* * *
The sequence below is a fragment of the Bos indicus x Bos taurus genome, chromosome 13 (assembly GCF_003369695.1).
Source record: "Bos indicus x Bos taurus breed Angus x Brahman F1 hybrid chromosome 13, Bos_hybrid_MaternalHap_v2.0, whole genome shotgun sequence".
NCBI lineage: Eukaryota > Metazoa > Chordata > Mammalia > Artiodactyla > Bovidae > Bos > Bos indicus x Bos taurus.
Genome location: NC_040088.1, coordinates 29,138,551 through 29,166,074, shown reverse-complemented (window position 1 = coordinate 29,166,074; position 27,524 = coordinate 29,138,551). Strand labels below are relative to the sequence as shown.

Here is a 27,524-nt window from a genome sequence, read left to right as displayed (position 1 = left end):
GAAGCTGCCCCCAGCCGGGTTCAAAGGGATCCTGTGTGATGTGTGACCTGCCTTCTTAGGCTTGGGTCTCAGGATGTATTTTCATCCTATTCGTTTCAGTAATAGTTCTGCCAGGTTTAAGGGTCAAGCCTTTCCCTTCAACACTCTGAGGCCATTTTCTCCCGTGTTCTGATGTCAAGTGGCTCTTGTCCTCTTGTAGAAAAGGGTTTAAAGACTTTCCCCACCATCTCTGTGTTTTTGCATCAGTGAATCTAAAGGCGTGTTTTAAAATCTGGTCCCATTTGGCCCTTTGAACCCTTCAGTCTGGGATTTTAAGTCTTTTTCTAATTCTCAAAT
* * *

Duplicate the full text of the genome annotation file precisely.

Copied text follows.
The sequence below is a fragment of the Bos indicus x Bos taurus genome, chromosome 13 (assembly GCF_003369695.1).
Source record: "Bos indicus x Bos taurus breed Angus x Brahman F1 hybrid chromosome 13, Bos_hybrid_MaternalHap_v2.0, whole genome shotgun sequence".
NCBI lineage: Eukaryota > Metazoa > Chordata > Mammalia > Artiodactyla > Bovidae > Bos > Bos indicus x Bos taurus.
Genome location: NC_040088.1, coordinates 29,138,551 through 29,166,074, shown reverse-complemented (window position 1 = coordinate 29,166,074; position 27,524 = coordinate 29,138,551). Strand labels below are relative to the sequence as shown.

Here is a 27,524-nt window from a genome sequence, read left to right as displayed (position 1 = left end):
GAAGCTGCCCCCAGCCGGGTTCAAAGGGATCCTGTGTGATGTGTGACCTGCCTTCTTAGGCTTGGGTCTCAGGATGTATTTTCATCCTATTCGTTTCAGTAATAGTTCTGCCAGGTTTAAGGGTCAAGCCTTTCCCTTCAACACTCTGAGGCCATTTTCTCCCGTGTTCTGATGTCAAGTGGCTCTTGTCCTCTTGTAGAAAAGGGTTTAAAGACTTTCCCCACCATCTCTGTGTTTTTGCATCAGTGAATCTAAAGGCGTGTTTTAAAATCTGGTCCCATTTGGCCCTTTGAACCCTTCAGTCTGGGATTTTAAGTCTTTTTCTAATTCTCAAAT